Can Money Build Character In Illinois Schools

Can Money Build Character In Illinois Schools

Can money help build character? That is​ what many Illinois Schools are banking on. the​ Illinois Positive Behavioral Interventions and Support (PBIS) Network will receive a​ grant of​ $471,​038 to​ fund a​ four-year program character education program in​ the​ Illinois Schools. the​ Illinois State Board of​ Education (ISBE) announced that the​ state will receive on​ of​ four awards given by the​ Partnerships in​ Character Education (PICE) for 2007.

Illinois Schools’ State Superintendent of​ Education Christopher Koch believes this award represents the​ state’s successful commitment to​ character education over the​ last decade. Illinois Schools started the​ PBIS program almost ten years ago,​ and credit it​ with helping to​ create safe learning environments and emotionally stable students.

Character education gained popularity after the​ devastating Columbine incident,​ and experiences a​ surge of​ attention with national tragedies like the​ Virginia Tech massacre. But does it​ really work? Parents,​ administrators and educators of​ Illinois Schools have been asking that question for years. One criticism is​ that “additional programs” like character education take time away from Illinois Schools’ critical academic learning,​ arts and physical fitness activities. Some view character education as​ a​ vacuous feel-good program that takes resources needed to​ help Illinois Schools meet ever-increasing state and national standards.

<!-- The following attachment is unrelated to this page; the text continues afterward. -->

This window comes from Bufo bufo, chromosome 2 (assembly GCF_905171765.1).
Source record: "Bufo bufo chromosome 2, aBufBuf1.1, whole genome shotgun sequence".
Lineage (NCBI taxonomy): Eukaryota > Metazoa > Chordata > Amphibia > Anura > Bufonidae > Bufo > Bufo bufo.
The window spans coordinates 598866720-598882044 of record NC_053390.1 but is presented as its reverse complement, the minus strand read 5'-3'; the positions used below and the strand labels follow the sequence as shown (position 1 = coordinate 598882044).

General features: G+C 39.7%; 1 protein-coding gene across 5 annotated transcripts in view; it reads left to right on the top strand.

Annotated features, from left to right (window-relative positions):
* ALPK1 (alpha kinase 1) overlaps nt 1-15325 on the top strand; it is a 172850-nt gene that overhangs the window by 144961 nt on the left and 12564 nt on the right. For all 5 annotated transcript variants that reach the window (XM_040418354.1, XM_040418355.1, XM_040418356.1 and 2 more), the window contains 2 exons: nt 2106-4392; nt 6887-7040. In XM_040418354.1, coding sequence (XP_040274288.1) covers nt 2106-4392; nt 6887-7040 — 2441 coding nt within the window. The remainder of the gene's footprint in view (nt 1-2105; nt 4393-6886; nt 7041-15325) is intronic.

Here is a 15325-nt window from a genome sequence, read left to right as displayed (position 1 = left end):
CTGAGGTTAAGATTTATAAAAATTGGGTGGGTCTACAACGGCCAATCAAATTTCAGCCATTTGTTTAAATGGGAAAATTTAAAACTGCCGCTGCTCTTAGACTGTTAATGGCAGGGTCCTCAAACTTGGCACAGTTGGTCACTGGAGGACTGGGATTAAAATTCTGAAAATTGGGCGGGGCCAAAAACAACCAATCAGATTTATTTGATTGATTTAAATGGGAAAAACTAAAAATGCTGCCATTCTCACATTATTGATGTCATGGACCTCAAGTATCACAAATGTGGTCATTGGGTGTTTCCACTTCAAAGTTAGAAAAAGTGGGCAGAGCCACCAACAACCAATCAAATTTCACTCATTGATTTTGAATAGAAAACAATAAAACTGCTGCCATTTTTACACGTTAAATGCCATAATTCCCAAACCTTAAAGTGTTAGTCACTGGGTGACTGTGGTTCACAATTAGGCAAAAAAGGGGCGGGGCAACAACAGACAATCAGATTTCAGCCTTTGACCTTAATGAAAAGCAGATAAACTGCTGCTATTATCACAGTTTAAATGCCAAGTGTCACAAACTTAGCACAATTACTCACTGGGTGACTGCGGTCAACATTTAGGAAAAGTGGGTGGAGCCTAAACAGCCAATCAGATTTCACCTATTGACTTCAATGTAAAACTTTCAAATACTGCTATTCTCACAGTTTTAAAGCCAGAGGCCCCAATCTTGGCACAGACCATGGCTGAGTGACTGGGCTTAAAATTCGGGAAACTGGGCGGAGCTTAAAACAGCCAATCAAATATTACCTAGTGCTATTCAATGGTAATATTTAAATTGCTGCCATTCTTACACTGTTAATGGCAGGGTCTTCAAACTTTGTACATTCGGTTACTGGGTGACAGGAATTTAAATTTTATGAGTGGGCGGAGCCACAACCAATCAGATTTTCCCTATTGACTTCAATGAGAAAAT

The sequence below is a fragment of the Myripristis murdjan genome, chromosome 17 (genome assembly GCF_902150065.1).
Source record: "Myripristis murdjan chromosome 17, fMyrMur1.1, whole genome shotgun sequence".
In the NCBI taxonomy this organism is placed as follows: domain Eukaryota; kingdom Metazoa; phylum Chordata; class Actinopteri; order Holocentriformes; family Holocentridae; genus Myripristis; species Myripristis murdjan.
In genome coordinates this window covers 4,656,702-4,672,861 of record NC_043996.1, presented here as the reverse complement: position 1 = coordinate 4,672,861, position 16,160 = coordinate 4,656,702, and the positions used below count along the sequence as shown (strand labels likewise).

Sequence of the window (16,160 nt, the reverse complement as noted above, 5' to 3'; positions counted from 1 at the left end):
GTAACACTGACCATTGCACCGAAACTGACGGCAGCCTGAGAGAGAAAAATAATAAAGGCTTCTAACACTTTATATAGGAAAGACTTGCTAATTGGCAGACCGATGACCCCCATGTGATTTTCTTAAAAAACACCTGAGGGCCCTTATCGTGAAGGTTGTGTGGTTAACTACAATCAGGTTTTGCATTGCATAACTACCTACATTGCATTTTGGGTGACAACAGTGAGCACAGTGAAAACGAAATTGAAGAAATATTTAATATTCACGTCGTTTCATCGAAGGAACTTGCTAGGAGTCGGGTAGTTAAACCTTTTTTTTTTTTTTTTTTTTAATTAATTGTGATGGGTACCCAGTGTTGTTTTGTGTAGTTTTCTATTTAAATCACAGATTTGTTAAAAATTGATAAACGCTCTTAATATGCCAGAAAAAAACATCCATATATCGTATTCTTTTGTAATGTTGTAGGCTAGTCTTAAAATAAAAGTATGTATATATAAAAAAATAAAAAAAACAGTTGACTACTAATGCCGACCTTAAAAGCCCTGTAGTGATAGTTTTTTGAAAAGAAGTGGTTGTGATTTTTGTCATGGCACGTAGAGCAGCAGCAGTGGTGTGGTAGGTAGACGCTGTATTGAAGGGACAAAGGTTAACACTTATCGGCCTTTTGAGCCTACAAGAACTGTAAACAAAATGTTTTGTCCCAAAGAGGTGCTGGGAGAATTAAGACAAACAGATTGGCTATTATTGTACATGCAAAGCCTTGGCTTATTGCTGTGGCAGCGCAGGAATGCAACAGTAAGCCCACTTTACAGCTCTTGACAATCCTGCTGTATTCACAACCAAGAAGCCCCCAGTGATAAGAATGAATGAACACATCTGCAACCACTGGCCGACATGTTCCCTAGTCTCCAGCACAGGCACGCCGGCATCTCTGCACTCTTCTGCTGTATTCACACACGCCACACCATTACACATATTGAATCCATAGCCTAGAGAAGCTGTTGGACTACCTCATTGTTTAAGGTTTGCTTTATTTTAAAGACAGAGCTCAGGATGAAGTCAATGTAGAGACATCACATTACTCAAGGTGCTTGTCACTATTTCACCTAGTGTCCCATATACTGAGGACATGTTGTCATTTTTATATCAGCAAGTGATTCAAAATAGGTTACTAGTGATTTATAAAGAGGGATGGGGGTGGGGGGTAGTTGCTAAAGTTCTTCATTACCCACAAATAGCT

Proponents in​ Illinois Schools point to​ studies showing that children displaying more of​ the​ positive assets that these programs focus on,​ like achievement motivation,​ conflict resolution and empathy,​ show less high-risk behaviors. One 4-year University of​ Louisville study found that younger students and girls benefit more from these programs that older boys. However,​ this grant is​ aimed specifically at​ eight high schools.

PICE grants attempt to​ teach,​ “core ethical concepts” like responsibility,​ respect for others,​ and citizenship to​ awardees like the​ Illinois Schools. Requirements for the​ grant include proof of​ integrating current character education programs into classroom curriculum and teacher training,​ and involvement of​ parents and the​ community. Illinois Schools will be assessed on​ its ability to​ reduce the​ number of​ discipline occurrences,​ improve academic standing and show positive character development among students.

Illinois Schools’ educators in​ favor of​ the​ program insist that parents are still responsible for the​ majority of​ a​ child’s character development,​ but that schools have a​ responsibility to​ support that goal by teaching appropriate skills and providing a​ nurturing environment. Illinois Schools’ PBIS Network is​ one of​ 147 programs to​ receive character education grants since 1994. the​ eight Illinois Schools to​ benefit from the​ current PBIS award are Foreman High School,​ Kelvyn Park High School,​ Bolingbrook High School,​ Alton High School,​ Rock Island High School,​ Romeoville High School,​ and Springfield High School,​ and Springfield Southeast High School. in​ addition to​ Illinois Schools,​ the​ other award recipients were the​ Los Angeles Unified School District,​ New York City Department of​ Education,​ and the​ Black Hill Special Services Cooperative,​ out of​ South Dakota.

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